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Sunday, October 4, 2009

Damn...Tiger Woods is the first Athlete to earn 1 billion!!

I need to start swinging some golf clubs.. Go ahead Tiger of course the amount spans throughout his entire career!!

Tiger Woods becomes first athlete to earn $1 billion

Forbes reports that Tiger Woods is now the first athlete in history to earn $1 billion over the course of a career.

Not bad for a 33-year old who's still in the prime of his career. According to Forbes, he passed the $1billion mark when he earned $10 million for winning the FedEx Cup last week. It might be a mistake to put too much emphasis on the Forbes calculation since a huge chunk of Woods' earnings come from endorsement deals where financial terms are not disclosed. His career earnings on the PGA Tour are now up to $92,862,539, to be exact.

But his golf earnings represent a tiny part of his income. In 2008 alone, Woods earned an estimated $110 million, with just $5.775 million coming from the PGA Tour. Given that he only played six events that year, his earnings per event came to a mind-blowing $18.3 million including endorsements.

In addition to his deal with Nike, Woods has earned millions from contracts with companies including Titleist, General Mills, American Express, Accenture, Electronic Arts, and until recently, General Motors.

It will be interesting to see how well Woods' income stream lines up after he retires. Michael Jordan hasn't played in the NBA since 2003, but he still earns about $45 million per year -- mostly from Nike and far more than the highest paid athletes in baseball, basketball, or football earn as players.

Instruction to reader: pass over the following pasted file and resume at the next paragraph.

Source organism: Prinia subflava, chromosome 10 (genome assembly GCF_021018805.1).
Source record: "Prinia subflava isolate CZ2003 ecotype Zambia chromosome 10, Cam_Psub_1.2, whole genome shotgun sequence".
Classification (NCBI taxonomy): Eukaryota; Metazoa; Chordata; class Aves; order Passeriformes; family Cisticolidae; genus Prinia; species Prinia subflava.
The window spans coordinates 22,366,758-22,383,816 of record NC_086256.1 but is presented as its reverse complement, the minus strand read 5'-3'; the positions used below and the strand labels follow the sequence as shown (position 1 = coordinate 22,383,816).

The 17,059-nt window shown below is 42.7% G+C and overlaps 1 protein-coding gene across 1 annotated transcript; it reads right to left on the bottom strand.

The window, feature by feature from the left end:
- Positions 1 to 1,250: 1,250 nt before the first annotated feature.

The whole world is feeling IT!! Unemployment!!

And this is why my Blood is Boiling..I tell you I am hotter than Fish grease!!

Ten views of unemployment around the world
The United States is not alone. We just saw the unemployment rate creep higher to 9.8% for September, and the rest of the world is coming with us.

The worldwide recession is still circling the globe, it seems, leaving slashed jobs in its wake. While the rise in unemployment is essentially a fact of life, how countries are responding to it differs widely. Some are spending aggressively to protect jobs; for example, by chipping in some extra cash to pay for shorter work weeks.

In the 30 countries comprising the Organization for Economic Cooperation and Development (OECD), unemployment is as low as 3.2% in the Netherlands and as high as 17.6% in Spain, as of July 2009.

For the 16 countries in Europe using the euro, unemployment has reached 9.6%, slightly below the September level in the United States. For the OECD as a whole, unemployment is expected to hit 10% in the second half of next year, which will translate to 57 million people without jobs.

Developing economies have been hit hard as well. The jobless rate in Mexico reached its highest level in 13 years, though the situation has eased slightly in Brazil. South Africa is experiencing its worst recession in 17 years, with 25% of the population out of work.

How are different countries handling this? Take a look:

1. Germany
Unemployment is up to 7.7%, as of July, from 7.3% in 2008 (annualized). But, it's down from 8.4% in 2007. Government subsidies have been used to support shorter work weeks as a way to prevent mass layoffs.

2. France
French unemployment reached 9.2% in July, up sharply 7.8% for all of 2008, but it could reach 10% by the end of this year. The government has used measures from selective payroll tax exemptions to short-work arrangements to keep the effects of high unemployment at bay.

3. Britain
The country's unemployment rate has reached a high of 7.9%, an almost 13-year high. By next year, the total number of people out of work is expected to pass 3 million. Fortunately, new job losses are down from the highs seen last spring.

4. Spain
Over the past decade, Spain created a third of all new euro-zone jobs. Now, it has the OECD's highest rate of unemployment.

5. Ireland
Unemployment jumped from 6% last year (and 4.7% in 2007) to 13.3% by July 2009.

6. Japan